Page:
When I was in New York I bought a few books, including The Happiness of Burnout, about an artist who suffers burnout. The title spoke to me but as I started reading it, I couldn’t figure out if this book was for real or not. At first it read like a fictional book; maybe I found it questionable that there was an artist who was so successful at being an artist that he suffered from burnout.

Turns out I just don’t know very much about contemporary European artists. The artist Jeppe Hein is, in the words of the Public Art Fund website, “one of Denmark’s most celebrated contemporary artists.” (I guess Denmark celebrates their artists?)

Another reason that I couldn’t figure the book out at first is because the translation is not that great, so some of the language is a bit stilted.

Despite my skepticism, and the not-great translation, and the fact that I could not wrap my mind around all of the philosophical concepts (lots of talk of “becoming”) – that is to say, despite my own short-comings – I enjoyed the book, and I did learn from it. In addition to weaving in psychology and philosophy, Janning compares Hein’s experiences with burnout in fiction, including Graham Greene’s A Burnt-Out Case, which predates the coining of the term “burnout” (thanks, Wikipedia!).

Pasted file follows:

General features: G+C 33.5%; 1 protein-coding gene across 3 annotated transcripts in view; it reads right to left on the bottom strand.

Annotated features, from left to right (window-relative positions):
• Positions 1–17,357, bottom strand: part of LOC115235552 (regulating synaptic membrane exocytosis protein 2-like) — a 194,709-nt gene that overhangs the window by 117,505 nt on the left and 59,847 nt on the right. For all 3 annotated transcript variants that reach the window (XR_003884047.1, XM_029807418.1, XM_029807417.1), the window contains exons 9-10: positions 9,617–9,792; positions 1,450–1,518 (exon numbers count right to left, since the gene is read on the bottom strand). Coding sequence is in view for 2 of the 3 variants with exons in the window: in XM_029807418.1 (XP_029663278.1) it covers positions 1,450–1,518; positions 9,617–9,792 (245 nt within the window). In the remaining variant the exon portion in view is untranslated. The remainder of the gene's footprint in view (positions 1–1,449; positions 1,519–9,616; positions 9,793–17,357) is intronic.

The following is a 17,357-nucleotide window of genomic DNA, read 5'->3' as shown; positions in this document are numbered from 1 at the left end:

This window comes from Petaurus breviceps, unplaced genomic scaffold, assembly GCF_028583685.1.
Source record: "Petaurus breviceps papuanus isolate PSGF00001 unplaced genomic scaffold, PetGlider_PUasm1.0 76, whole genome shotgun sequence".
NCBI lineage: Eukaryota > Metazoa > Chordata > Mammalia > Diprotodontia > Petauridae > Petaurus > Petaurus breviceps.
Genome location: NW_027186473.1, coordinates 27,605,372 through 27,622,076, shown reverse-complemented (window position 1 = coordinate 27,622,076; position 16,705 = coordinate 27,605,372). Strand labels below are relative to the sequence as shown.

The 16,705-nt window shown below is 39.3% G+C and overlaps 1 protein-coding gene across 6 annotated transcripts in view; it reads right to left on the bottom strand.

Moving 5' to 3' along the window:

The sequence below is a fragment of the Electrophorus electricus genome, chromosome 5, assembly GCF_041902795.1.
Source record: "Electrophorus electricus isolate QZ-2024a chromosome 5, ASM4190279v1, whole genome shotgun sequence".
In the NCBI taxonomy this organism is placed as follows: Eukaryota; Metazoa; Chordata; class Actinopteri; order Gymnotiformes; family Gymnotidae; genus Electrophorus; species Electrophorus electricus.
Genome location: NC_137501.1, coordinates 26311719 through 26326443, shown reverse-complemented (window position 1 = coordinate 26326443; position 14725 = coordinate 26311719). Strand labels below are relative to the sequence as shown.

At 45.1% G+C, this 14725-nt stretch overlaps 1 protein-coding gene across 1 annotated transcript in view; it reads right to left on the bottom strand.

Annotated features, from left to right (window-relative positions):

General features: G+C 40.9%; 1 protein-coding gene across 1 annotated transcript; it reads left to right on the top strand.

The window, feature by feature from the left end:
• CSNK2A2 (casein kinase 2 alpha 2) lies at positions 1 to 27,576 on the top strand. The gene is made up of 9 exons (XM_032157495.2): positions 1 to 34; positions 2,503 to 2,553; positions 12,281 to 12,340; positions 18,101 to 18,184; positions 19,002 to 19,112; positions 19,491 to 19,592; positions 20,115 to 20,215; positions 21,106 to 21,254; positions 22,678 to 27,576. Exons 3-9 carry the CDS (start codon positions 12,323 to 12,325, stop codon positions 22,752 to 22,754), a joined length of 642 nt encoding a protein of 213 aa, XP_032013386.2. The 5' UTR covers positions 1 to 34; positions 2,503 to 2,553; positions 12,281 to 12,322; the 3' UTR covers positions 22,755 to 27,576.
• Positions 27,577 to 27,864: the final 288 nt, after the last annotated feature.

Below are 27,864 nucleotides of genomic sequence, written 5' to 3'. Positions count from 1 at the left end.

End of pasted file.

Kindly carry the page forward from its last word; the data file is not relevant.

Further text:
Just leafing through it to help write about it, I’m finding useful passages like this one about Sylvia Plath’s The Bell Jar, “…Esther Greenwood becomes alive at the very end, where she steps out of the role that society has given her. The last line is full of suspense, because being alive, she knows that things might go wrong, she is no longer playing a role where she pretends everything is fine. But they are not; she will have to make them so.” She will have to make them so! This chapter, “Happiness?,” describes how happiness is a skill, “a manner of being that requires hard work and time. It must be learned.”  

I’m not saying I’ve got burnout, but as an artist who has anxiety and constantly questions what I’m doing and why, I found much of this book helpful. As I said, Janning delves into fiction, which I think is one of the greatest tools that we have to teach us how to be human. He also describes how and why yoga and meditation helped with Hein’s anxiety, and with refocusing on what is important in his life and his artwork.

Using my bookclub’s rating system, I’d give this book a solid 3 (would recommend to a friend).

September 18, 2015

Watercolor Necklace, Still-life, and Chopsticks